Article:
Simon Taylor: Scots learning from All Blacks skill

Watching the World Cup final amid the distractions of a packed clubhouse, the eventual outcome seemed inevitable and there was almost a sense of anticlimax at the final whistle. Even the New Zealanders in the room had the slightly dissatisfied air of men who finally get everything they have ever wanted.

New Zealand coach Steve Hansen, posing with Richie McCaw  and the Rugby World Cup, has a succession plan based on humility and constant improvement. Picture: Getty Images
New Zealand coach Steve Hansen, posing with Richie McCaw and the Rugby World Cup, has a succession plan based on humility and constant improvement. Picture: Getty Images

On second viewing, however, there really wasn’t much in it. The Wallabies got off to a horrible start. Will Genia, so impressive all tournament, was particularly guilty of handing New Zealand early momentum, and made more mistakes in the first ten minutes than he usually would in an entire game; a charged- down box kick, followed by a knock-on and a couple of dodgy passes.

More damagingly, their lineout was pretty ordinary (that’s Australian for rubbish). Like most of the top nations, Australia keep things pretty simple from touch with minimal dummy movements.

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But simple lineouts place huge demands on the quality of execution and here their timing, lifting and throwing just wasn’t good enough.

Despite all that, they were keeping themselves in the game, largely due to the quality of their breakdown work. Referees have had a lot of airtime in this World Cup and it was interesting, as a neutral, to witness key marginal decisions again going the way of the favourites. I genuinely had no preference as to who won, so I don’t think it’s Scottish paranoia talking. For example, I’m pretty sure Scott Fardy should have been awarded a penalty at the breakdown immediately preceding New Zealand’s first try. Then, in the second half, there was the arcane bit of procedural law which prevented Nigel Owens going back for a high tackle on David Pocock and a certain three points for Australia. Pocock, elsewhere, looked baffled at not being better rewarded for his efforts in the steal, while Richie McCaw’s “gate” seemed to be of the five bar variety.

Vague conspiracy theories aside, what a great match. It’s hard to think of a better major final in any team sport. The two teams’ familiarity seemed to free both sets of players from the usual nerves and to produce rugby of the very highest quality. There is no doubt the southern hemisphere sides are slightly ahead in terms of their basic skills but how much advantage do they derive from the timing of World Cups? While they were finding their groove in the Rugby Championship, the Six Nations teams were still flipping tractor tyres and shifting tin in the gym.

At best, they were attempting to manufacture Test match intensity on the training pitch; and as England and Sam Burgess discovered, there is nothing like the real thing.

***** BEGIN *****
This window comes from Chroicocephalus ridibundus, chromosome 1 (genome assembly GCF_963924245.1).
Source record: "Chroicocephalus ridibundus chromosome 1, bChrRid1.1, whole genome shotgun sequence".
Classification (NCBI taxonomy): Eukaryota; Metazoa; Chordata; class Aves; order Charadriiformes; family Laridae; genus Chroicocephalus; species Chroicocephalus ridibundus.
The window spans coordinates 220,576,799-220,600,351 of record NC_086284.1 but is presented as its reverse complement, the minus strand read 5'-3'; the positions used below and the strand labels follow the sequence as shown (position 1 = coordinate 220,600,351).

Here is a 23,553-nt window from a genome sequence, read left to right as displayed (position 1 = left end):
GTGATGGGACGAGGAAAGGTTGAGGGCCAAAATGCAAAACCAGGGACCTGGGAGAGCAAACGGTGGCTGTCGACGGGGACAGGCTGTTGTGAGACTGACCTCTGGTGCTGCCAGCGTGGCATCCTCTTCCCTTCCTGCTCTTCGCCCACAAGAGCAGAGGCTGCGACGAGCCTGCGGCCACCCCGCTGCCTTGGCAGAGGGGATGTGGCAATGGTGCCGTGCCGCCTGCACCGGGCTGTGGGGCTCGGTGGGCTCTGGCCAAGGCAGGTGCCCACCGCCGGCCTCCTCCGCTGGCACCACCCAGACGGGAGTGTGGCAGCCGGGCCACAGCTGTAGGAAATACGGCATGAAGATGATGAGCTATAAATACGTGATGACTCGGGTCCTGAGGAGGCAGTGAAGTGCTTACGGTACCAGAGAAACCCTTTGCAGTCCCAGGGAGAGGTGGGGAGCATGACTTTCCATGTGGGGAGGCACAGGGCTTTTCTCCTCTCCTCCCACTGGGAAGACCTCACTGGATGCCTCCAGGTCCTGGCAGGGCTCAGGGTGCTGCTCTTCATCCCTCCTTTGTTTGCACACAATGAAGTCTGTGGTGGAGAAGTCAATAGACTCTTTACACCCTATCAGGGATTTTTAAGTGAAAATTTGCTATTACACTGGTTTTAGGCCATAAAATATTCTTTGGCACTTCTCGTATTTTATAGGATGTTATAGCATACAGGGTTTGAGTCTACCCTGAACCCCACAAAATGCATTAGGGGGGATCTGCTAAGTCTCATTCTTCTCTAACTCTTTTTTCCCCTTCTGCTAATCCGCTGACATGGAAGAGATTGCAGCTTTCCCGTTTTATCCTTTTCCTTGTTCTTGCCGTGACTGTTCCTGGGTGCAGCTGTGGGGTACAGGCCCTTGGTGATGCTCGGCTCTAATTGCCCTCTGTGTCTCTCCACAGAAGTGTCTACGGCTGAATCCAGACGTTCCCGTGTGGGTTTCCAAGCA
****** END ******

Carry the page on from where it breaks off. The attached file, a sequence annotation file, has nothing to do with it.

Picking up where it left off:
Wales and England, in particular, made a lot of noise about their conditioning in the run-up to the World Cup, and perhaps there is an argument that any rugby team comes out of pre-season with an unwitting emphasis on brawn over brain. With the southern giants coming to the end of their season, all that vomit-inducing work is for them a distant memory and not once did I hear any of the eventual semi-finalists bang on about how fit and strong they were. There is no doubt that the All Blacks are the best- conditioned team in the world but they seem to view that fitness as facilitating the type of rugby they want to play, rather than an end in itself.

Perhaps in that sense we are getting that balance right in the professional game in Scotland.

The physical appearance and capability of Scotland’s professionals has improved beyond measure in recent years, but happily there has been a concurrent improvement in basic skills.

Up front, we have always had skilful forwards, but the extra bulk we have across the board is what allows those skills to be executed in heavy traffic. In the backs, meanwhile, we have deceptively strong players like Finn Russell and Mark Bennett, who you could say are in the Ben Smith or Beauden Barrett mould; naturally talented, relatively normal looking guys who punch well above their weight.

Players like Smith and Barrett will ensure that New Zealand remain the benchmark for the foreseesable future. Steve Hansen, of course, has his “succession plan” and has also been instrumental in shaping the whole culture of the New Zealand squad for the past decade. They don’t like to talk about it much, but humility and constant improvement are their watchwords.

Neither tenet can be easy to live by when you are already as good as these guys “He could smile”, was one nearby New Zealander’s first comment at the final whistle, “his dour Kiwi schtick is getting a bit tired.” But I’m sure Hansen’s relatively low-key reaction to their win was partly down to him practising what he preaches. Part of him probably wanted to go the full Jose Mourinho but, even in the greatest moment of their careers, he and his players seemed wary of accusations of smugness or gloating from the rest of the rugby world. It seems an unfair burden to carry, but their quest to be seen as humble giants of the game was certainly helped by Sonny Bill Williams giving his winner’s medal away to a teenage fan (have a look at the footage if you haven’t already seen it, but be sure to have a tissue handy).

Not a bad spot to find yourself in life, handing out World Cup medals in the knowledge you have a couple of spares back home.